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China rejects sanctions on Russia, partially blames NATO for war

China continues to criticize Western sanctions against Russia as leaders met the European Union in a virtual summit on Friday.

EU leaders hoped China would not help Russia circumvent economic measures imposed in response to the war in Ukraine, noting their mutual responsibility to “use their joint influence and diplomacy to end the war of Russia in Ukraine and the associated humanitarian crisis,” Charles Michel said the President of the European Council.



The Chinese Foreign Ministry partly blamed the conflict in Ukraine on US efforts to expand NATO and reiterated that sanctions are not effective.

“China opposes solving problems through sanctions, and we are even more opposed to unilateral sanctions and long-arm jurisdiction that have no basis in international law,” the spokesperson for the Ministry of Foreign Affairs said. foreign Zhao Lijian during a daily briefing at the summit.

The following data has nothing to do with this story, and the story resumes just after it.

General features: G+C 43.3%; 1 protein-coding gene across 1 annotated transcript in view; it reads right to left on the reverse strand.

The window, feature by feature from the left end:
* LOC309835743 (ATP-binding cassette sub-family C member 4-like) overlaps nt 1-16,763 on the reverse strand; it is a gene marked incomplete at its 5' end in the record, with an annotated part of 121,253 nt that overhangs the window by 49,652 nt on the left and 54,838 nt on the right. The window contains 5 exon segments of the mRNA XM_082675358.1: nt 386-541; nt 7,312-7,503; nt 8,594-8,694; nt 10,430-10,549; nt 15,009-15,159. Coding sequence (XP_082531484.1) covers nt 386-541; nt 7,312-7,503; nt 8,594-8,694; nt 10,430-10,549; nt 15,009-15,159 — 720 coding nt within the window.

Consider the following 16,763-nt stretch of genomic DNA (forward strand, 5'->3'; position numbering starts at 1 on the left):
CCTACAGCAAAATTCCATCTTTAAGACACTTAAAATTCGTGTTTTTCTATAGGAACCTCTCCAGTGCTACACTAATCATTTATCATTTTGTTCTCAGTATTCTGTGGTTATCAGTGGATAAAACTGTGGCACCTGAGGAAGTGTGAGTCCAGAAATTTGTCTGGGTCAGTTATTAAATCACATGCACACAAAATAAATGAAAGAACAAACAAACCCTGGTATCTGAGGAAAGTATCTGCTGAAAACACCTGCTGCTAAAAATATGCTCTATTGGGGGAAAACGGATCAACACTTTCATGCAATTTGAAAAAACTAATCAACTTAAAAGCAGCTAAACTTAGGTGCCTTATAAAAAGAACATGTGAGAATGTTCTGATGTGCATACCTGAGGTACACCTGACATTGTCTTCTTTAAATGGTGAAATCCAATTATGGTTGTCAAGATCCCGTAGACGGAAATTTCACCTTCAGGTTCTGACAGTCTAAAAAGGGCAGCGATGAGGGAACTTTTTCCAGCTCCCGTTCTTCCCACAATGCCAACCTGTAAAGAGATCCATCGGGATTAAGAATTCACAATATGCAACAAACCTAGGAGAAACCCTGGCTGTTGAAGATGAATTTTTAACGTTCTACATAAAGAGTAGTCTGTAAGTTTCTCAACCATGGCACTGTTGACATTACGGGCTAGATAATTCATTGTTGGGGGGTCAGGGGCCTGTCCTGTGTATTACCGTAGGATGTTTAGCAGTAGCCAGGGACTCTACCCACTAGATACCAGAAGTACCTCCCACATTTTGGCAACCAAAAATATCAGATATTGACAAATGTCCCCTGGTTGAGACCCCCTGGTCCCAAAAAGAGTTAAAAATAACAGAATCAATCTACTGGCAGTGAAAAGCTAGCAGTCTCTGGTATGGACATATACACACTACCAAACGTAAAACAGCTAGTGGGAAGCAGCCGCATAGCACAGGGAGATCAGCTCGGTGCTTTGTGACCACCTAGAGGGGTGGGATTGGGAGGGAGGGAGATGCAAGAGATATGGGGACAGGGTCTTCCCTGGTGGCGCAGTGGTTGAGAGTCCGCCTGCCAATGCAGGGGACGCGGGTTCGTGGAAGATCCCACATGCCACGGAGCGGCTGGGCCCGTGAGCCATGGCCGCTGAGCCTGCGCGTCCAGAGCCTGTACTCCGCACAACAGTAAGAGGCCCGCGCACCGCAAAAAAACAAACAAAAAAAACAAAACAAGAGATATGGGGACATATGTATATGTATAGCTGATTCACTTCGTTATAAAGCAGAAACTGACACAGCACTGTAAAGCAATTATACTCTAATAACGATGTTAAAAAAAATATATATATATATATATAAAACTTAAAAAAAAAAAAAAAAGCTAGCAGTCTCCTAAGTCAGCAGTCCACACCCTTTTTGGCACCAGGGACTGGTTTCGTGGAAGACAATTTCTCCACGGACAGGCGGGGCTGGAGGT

He said the United States was the “culprit and main instigator of the Ukraine crisis”, saying NATO’s growth had pushed Russia “to the wall”.

Zhao said China would not be forced to “pick sides or take a simplistic friend-or-foe approach” when it comes to Ukraine.

“We must, in particular, resist cold war thinking and bloc confrontation,” he said.


The European Union said it had discussed Russia’s military aggression against Ukraine “in depth” with China at the summit and called on China to “support efforts to immediately end the outpouring.” of blood in Ukraine”.

“Any circumvention of the effects of sanctions or any assistance provided to Russia would prolong the bloodshed and result in even greater loss of civilian life and economic disruption,” the EU said in a statement.

Michel said the EU and China must work together to end Russia’s war and uphold their “common responsibility to maintain peace and stability, and a secure and sustainable world.”

“Key international norms and principles must be adhered to,” he said. “We count on China’s support to achieve a lasting ceasefire, to stop the unjustifiable war and to deal with the dramatic humanitarian crisis it has generated.”

China declined to condemn the Russian invasion, but said it hoped to keep ties with the EU open to “gradually expand market access, protect fair competition, and promote trade liberalization and facilitation and investments”.

“China hopes the EU will also provide a sound business environment for Chinese companies investing and growing in Europe,” Premier Li Keqiang said in a press release after the first session of the summit.



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